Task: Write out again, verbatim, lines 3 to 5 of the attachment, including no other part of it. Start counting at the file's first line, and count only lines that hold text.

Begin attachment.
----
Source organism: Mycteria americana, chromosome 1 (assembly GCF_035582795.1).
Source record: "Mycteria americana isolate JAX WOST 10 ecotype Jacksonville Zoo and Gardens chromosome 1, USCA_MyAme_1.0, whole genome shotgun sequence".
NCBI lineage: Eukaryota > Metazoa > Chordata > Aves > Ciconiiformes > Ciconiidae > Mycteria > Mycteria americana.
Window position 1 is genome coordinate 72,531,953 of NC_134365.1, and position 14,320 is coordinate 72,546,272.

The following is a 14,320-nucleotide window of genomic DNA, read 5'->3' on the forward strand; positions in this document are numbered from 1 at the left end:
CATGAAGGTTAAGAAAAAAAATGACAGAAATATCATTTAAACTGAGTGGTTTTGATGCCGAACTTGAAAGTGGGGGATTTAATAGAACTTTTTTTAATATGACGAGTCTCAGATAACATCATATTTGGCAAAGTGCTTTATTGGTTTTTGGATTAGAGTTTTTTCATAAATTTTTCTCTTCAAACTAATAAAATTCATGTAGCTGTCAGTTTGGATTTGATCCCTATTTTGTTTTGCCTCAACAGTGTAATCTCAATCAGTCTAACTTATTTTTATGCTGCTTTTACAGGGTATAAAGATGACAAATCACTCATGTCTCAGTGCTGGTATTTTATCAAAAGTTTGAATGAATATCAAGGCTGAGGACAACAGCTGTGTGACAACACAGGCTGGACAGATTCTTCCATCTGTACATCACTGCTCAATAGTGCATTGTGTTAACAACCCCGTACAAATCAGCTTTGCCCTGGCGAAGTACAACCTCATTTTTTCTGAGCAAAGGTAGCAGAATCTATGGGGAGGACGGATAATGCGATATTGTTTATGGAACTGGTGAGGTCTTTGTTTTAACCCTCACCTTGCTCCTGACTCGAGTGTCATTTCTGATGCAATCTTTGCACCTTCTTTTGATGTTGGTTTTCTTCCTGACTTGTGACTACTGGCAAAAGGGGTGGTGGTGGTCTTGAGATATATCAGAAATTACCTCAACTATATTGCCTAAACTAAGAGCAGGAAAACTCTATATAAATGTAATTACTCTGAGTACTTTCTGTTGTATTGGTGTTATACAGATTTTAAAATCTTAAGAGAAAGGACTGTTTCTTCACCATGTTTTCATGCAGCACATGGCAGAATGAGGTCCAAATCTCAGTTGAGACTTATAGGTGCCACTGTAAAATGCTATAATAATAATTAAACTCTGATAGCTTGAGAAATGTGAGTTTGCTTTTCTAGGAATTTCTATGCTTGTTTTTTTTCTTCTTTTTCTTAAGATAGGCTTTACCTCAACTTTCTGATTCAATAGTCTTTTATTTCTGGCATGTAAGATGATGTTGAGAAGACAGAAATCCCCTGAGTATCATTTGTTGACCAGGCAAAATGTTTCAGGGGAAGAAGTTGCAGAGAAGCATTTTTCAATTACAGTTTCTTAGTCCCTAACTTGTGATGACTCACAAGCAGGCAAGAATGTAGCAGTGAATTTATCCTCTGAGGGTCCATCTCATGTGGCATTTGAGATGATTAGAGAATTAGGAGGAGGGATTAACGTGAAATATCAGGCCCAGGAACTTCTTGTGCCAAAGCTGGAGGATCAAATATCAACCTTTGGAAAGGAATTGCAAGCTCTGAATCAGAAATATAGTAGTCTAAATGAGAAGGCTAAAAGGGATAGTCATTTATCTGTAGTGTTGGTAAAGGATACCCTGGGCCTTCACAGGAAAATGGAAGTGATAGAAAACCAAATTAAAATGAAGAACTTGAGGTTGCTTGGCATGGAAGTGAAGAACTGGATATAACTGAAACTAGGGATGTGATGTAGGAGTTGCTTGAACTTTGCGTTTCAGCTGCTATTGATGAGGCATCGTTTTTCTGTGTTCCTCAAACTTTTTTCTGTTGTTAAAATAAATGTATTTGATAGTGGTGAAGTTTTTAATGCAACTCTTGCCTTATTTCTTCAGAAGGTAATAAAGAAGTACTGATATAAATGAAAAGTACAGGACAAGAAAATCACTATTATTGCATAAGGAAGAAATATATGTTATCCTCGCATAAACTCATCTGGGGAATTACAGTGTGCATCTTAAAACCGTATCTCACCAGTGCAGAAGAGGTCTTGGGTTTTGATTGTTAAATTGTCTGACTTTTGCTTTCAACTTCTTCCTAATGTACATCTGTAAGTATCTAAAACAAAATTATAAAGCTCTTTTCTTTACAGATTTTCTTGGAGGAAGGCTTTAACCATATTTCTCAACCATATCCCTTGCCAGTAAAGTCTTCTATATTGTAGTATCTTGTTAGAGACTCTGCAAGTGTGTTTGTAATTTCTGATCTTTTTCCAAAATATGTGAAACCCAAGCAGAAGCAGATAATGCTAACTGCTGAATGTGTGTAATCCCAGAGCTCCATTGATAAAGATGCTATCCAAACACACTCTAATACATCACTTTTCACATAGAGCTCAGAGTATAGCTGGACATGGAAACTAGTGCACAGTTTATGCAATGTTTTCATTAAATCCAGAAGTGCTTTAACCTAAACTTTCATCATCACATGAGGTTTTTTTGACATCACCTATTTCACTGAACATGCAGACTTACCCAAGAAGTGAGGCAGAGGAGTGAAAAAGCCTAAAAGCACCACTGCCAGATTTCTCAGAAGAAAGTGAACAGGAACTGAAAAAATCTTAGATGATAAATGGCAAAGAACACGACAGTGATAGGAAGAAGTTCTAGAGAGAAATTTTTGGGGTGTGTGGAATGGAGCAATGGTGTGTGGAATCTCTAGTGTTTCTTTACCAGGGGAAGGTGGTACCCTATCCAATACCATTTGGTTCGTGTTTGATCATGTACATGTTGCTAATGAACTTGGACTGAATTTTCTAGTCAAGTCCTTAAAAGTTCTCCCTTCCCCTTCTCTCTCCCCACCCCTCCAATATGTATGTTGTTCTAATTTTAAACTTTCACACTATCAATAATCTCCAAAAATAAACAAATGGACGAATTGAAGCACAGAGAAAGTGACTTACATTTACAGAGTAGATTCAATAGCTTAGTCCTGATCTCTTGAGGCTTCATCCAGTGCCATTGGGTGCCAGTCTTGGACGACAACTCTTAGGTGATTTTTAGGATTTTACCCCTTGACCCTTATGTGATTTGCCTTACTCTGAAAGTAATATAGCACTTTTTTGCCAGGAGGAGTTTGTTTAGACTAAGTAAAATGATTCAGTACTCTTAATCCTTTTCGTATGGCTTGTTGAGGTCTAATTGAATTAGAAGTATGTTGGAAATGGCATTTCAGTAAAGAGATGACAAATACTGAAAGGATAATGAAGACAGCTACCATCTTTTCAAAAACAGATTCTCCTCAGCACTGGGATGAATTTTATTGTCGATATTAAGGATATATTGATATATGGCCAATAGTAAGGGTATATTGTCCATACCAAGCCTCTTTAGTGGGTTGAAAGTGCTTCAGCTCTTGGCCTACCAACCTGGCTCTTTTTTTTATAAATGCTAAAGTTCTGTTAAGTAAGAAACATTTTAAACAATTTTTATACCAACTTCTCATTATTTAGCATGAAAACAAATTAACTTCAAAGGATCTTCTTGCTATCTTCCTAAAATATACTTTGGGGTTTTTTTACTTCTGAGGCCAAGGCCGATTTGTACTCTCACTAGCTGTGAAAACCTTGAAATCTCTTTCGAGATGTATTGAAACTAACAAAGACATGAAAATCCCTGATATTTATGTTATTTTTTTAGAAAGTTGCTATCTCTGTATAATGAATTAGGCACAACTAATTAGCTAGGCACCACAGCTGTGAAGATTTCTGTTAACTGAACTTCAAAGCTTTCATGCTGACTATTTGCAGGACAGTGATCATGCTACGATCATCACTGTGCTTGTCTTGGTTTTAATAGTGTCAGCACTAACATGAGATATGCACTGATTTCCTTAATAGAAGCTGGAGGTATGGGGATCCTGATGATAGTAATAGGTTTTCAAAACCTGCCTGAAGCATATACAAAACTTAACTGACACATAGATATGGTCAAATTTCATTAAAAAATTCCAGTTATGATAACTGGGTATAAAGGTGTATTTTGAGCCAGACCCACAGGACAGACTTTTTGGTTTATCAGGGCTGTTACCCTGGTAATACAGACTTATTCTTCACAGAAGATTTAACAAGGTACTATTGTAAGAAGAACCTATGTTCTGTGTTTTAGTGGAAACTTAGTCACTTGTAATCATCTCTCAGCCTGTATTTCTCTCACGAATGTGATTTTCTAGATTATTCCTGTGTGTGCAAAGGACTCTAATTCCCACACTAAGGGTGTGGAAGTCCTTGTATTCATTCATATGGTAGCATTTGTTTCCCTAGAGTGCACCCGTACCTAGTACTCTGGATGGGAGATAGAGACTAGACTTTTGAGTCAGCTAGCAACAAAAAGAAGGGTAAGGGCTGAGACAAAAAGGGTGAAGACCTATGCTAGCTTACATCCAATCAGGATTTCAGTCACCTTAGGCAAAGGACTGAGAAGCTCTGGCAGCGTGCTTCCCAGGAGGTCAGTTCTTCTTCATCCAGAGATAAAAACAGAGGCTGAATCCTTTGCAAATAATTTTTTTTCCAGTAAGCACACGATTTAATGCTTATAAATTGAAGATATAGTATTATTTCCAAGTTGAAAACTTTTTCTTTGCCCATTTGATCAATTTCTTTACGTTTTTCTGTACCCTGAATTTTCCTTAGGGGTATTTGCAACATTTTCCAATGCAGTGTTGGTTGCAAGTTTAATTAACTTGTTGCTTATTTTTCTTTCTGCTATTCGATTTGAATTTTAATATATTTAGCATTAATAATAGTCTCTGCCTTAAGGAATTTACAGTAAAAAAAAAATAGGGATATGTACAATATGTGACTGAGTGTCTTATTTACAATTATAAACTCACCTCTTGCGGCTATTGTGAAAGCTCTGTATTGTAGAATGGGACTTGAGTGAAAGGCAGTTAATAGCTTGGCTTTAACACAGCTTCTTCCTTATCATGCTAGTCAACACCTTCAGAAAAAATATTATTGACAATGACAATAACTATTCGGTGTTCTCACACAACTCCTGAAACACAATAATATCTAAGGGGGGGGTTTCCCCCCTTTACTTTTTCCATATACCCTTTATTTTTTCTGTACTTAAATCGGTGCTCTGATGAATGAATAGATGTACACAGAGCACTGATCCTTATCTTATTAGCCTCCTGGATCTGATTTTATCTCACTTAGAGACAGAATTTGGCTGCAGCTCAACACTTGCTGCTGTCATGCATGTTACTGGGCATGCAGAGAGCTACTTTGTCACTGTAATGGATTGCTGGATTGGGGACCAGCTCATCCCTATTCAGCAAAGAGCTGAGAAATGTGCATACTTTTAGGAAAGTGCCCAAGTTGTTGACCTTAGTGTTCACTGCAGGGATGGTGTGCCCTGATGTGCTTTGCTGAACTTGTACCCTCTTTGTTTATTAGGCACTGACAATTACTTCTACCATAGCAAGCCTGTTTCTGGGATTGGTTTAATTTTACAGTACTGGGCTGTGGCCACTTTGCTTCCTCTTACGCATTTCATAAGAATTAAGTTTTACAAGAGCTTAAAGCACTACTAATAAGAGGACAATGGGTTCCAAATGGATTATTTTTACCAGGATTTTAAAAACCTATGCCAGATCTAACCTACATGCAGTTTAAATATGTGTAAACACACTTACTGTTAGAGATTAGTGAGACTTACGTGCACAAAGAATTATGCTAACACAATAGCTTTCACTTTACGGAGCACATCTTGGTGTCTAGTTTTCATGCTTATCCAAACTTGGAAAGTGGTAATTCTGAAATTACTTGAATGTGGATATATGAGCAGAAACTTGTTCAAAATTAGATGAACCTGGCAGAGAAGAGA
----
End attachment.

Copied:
NCBI lineage: Eukaryota > Metazoa > Chordata > Aves > Ciconiiformes > Ciconiidae > Mycteria > Mycteria americana.
Window position 1 is genome coordinate 72,531,953 of NC_134365.1, and position 14,320 is coordinate 72,546,272.

The following is a 14,320-nucleotide window of genomic DNA, read 5'->3' on the forward strand; positions in this document are numbered from 1 at the left end: